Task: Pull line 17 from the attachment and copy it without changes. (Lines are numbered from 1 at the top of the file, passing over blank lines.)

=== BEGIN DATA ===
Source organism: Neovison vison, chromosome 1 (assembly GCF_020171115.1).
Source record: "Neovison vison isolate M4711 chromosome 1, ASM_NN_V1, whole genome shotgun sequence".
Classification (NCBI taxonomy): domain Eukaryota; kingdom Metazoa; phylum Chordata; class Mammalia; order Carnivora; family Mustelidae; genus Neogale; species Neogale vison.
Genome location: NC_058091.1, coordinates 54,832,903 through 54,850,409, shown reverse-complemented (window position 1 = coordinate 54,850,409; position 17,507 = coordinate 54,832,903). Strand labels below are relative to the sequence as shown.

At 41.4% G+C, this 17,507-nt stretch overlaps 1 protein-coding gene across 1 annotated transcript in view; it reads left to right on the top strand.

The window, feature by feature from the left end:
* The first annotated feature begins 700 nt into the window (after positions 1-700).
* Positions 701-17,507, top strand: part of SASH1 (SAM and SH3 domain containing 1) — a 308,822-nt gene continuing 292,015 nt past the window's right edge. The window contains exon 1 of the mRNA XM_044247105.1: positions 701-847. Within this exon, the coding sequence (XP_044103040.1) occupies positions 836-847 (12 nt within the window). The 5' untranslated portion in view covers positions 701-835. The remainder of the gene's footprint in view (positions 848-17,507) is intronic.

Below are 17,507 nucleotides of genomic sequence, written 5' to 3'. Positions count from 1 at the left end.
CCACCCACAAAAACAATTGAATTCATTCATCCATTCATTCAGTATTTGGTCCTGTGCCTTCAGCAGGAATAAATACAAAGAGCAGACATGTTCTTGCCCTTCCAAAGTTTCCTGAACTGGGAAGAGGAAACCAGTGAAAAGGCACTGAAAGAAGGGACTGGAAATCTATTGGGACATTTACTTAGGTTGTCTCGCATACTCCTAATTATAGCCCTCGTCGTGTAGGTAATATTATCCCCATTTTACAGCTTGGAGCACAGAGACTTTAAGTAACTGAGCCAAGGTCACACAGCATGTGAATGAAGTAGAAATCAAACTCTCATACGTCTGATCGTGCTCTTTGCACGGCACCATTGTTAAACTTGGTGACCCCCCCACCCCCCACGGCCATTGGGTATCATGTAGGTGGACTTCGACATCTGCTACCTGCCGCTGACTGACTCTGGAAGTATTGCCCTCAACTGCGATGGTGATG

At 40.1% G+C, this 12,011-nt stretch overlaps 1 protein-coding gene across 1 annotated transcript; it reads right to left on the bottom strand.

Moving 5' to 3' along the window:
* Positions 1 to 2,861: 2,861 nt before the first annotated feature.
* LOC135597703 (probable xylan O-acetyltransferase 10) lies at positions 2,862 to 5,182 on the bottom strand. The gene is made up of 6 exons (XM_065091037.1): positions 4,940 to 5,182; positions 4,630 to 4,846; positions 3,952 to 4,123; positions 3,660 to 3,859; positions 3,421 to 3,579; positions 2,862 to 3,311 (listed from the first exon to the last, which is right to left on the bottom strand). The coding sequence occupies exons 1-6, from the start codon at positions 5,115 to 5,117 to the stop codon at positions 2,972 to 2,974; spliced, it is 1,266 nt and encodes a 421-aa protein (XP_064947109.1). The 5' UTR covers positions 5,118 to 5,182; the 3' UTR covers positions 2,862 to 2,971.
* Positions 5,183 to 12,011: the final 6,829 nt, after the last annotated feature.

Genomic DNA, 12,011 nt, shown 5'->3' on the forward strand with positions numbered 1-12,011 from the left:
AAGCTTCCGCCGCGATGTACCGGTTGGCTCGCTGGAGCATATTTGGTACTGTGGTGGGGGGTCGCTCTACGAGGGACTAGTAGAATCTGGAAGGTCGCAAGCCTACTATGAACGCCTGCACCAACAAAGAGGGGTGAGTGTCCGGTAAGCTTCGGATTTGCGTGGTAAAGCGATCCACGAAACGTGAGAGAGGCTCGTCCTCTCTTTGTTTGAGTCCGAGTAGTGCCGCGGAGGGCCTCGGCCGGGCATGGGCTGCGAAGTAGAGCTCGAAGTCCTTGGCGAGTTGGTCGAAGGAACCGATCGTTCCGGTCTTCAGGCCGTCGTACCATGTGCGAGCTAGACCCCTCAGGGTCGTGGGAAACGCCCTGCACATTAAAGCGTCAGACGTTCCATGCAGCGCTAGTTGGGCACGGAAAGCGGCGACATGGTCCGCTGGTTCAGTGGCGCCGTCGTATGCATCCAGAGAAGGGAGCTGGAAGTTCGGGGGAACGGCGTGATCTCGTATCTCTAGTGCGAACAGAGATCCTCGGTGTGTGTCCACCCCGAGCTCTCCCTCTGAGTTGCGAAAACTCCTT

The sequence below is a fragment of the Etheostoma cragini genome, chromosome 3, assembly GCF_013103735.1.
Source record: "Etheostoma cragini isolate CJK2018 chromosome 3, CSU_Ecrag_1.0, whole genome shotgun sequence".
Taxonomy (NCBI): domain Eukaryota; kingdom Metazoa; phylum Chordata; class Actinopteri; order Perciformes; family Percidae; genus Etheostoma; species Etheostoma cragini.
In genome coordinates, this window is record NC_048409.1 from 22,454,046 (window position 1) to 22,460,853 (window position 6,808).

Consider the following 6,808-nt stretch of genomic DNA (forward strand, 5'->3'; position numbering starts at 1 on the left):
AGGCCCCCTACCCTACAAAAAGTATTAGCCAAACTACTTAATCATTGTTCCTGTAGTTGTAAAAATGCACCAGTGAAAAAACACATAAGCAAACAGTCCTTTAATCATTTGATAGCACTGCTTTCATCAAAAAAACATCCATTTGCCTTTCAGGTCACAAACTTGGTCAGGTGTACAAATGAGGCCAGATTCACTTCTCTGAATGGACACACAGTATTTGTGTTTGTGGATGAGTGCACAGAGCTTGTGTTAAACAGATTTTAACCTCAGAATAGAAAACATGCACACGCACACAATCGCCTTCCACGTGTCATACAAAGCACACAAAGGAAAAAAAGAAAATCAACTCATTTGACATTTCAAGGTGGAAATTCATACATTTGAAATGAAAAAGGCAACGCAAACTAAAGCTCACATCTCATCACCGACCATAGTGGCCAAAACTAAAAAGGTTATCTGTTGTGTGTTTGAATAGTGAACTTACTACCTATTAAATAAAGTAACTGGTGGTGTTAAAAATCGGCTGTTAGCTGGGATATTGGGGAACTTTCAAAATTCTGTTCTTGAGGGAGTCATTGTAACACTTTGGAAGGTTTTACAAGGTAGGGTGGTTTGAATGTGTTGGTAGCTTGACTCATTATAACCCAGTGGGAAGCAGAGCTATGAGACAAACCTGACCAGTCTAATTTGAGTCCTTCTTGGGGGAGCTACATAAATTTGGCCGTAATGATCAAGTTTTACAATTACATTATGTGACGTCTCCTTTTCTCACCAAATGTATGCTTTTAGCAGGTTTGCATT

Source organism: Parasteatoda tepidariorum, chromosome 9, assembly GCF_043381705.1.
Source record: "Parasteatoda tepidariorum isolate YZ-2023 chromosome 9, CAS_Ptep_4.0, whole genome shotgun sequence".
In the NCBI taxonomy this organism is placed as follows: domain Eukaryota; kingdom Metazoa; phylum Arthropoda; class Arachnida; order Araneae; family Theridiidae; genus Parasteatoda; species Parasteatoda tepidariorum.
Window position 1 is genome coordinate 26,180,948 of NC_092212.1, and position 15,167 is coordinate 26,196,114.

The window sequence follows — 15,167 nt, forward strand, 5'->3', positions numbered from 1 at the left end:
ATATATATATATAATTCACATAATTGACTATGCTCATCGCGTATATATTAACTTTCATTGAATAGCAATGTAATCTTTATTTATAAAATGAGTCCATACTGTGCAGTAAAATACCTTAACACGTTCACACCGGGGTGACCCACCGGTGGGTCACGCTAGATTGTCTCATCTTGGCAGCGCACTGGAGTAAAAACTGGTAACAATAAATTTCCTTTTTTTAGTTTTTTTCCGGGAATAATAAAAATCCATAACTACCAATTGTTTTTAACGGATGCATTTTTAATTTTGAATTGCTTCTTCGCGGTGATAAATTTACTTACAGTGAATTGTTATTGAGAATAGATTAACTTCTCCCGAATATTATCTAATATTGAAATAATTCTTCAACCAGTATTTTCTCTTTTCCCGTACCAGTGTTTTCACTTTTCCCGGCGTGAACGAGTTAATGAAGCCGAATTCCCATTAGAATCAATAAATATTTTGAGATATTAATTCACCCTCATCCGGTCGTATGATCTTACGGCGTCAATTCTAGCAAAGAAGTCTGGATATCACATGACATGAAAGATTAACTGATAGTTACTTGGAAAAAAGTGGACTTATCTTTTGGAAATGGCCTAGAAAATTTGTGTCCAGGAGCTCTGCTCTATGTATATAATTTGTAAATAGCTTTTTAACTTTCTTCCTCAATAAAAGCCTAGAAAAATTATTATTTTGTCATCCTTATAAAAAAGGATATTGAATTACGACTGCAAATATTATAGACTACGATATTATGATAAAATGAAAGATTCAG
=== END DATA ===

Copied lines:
AAGCTTCCGCCGCGATGTACCGGTTGGCTCGCTGGAGCATATTTGGTACTGTGGTGGGGGGTCGCTCTACGAGGGACTAGTAGAATCTGGAAGGTCGCAAGCCTACTATGAACGCCTGCACCAACAAAGAGGGGTGAGTGTCCGGTAAGCTTCGGATTTGCGTGGTAAAGCGATCCACGAAACGTGAGAGAGGCTCGTCCTCTCTTTGTTTGAGTCCGAGTAGTGCCGCGGAGGGCCTCGGCCGGGCATGGGCTGCGAAGTAGAGCTCGAAGTCCTTGGCGAGTTGGTCGAAGGAACCGATCGTTCCGGTCTTCAGGCCGTCGTACCATGTGCGAGCTAGACCCCTCAGGGTCGTGGGAAACGCCCTGCACATTAAAGCGTCAGACGTTCCATGCAGCGCTAGTTGGGCACGGAAAGCGGCGACATGGTCCGCTGGTTCAGTGGCGCCGTCGTATGCATCCAGAGAAGGGAGCTGGAAGTTCGGGGGAACGGCGTGATCTCGTATCTCTAGTGCGAACAGAGATCCTCGGTGTGTGTCCACCCCGAGCTCTCCCTCTGAGTTGCGAAAACTCCTT